June 26, 2011
June 26, 2011
June 29, 2011
Design in Engineering Education
22.1492.1 - 22.1492.12
The Promise of Impromptu Design Exercises as a Pedagogical Tool in Engineering Design EducationEngineering programs typically offer design experiences only during freshman and senior year,with little explicit engineering design instruction taking place during sophomore and junior yearswhen students are taking engineering science courses. Thus, students’ opportunities to learn andpractice design methodology are limited and disparate. These fragmented curricular experienceshinder student retention of knowledge related to engineering design, making them ultimatelyunprepared for jobs in design1. This paper asserts that the integration of impromptu designprojects across multiple courses constitutes one significant way in which to close a noticeablegap in the curriculum. By including impromptu design exercises in sophomore and juniorcourses, engineering design will be “spiraled” throughout a student’s entire course of studies.Such an approach will provide a more cohesive learning experience in design education and willbring the curriculum into greater alignment2.Students usually encounter impromptu design exercises as ice breakers or competitions atengineering student gatherings. In a typical contest, students are given a simple design taskcapable of being completed in a short amount of time. The student team approaches the problemthrough trial and error, design-build-test-redesign, or any number of different design tactics.Judges then use a predetermined metric to test the design and determine a “winner.” While thisuse of impromptu design exercises offers students an engaging and enjoyable learningexperience, it fails to reap the maximum benefit offered by this pedagogical technique.Existing research on the use of impromptu design exercises focuses on their proven effectivenessin fostering creative thinking and team-building3. However, few studies have examined the useof impromptu design exercises to explicitly teach the engineering design process and tosimultaneously reinforce theoretical content learned in engineering science courses. The studydescribed in this paper fills a void in the research literature investigating the pedagogy of designeducation. In this study, faculty from a variety of engineering disciplines (Mechanical,Civil/Environmental, and Chemical) incorporated impromptu design exercises into their classes,a course of action supported by recent calls to integrate engineering design across thecurriculum4. Collaborating with a colleague from the university’s Education Department, theinterdisciplinary research team utilized a variety of diagnostic, formative, and summativeassessments to systematically gather data concerning the value of impromptu design as a vehiclefor engineering design education. Preliminary findings indicate that impromptu design exerciseshold promise beyond their use as ice breakers or capstone experiences and are thus worthy ofincreased consideration as a tool in the training of successful engineers5.1 Campbell, S. and Colbeck, C.K. “Teaching and assessing engineering design: a review of theresearch.” ASEE Annual Conference & Exposition, 1998.2 Clark, W. M., DiBiasio, D. and Dixon, A.G., Worcester Polytechnic Institute. "A Project-Based, Spiral Curriculum for Chemical Engineering", Paper presented at the 1998 SeattleConference of the American Society for Engineering Education, Chemical Engineering Division.3 Reidsema, C., Wilson, S. and Netherton, C. “Impromptu Design as a Vehicle for DevelopingTeam Work and Problem Solving Skills in Design Engineering.” International Conference onEngineering Education, 2004.4 Wilczynski, V., and Douglas, S.M. “Integrating design across the engineering curriculum: areport from the trenches.” Journal of Engineering Education, 83, pp. 235-240. 1995.5 Clayton, G.M., “Introducing engineering design using impromptu design projects.” ASEECongress and Exposition, 2010.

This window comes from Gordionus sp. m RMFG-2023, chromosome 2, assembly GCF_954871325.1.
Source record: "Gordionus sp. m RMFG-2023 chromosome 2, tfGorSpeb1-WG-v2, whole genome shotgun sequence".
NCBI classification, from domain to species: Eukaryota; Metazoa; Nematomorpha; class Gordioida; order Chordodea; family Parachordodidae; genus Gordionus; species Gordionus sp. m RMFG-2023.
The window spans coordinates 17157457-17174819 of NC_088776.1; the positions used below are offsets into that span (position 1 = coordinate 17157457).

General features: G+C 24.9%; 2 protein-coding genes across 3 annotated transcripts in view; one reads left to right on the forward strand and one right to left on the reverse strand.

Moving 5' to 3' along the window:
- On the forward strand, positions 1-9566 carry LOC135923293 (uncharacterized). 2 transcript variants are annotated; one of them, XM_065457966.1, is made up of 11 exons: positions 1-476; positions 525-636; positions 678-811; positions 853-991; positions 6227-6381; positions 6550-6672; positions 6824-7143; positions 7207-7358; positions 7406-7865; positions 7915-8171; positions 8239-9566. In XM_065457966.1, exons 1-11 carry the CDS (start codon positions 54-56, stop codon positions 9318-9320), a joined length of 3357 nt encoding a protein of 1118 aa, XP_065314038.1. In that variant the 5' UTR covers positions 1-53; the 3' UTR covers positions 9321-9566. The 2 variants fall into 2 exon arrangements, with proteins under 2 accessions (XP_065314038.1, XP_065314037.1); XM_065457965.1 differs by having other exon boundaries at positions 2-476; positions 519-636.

Wojcik, T. G., & Clayton, M., & Radlinska, A., & Comolli, N. K. (2011, June), The Promise of Impromptu Design Exercises as a Pedagogical Tool in Engineering Design Education Paper presented at 2011 ASEE Annual Conference & Exposition, Vancouver, BC. 10.18260/1-2--18465
ASEE holds the copyright on this document. It may be read by the public free of charge. Authors may archive their work on personal websites or in institutional repositories with the following citation: © 2011 American Society for Engineering Education. Other scholars may excerpt or quote from these materials with the same citation. When excerpting or quoting from Conference Proceedings, authors should, in addition to noting the ASEE copyright, list all the original authors and their institutions and name the host city of the conference. - Last updated April 1, 2015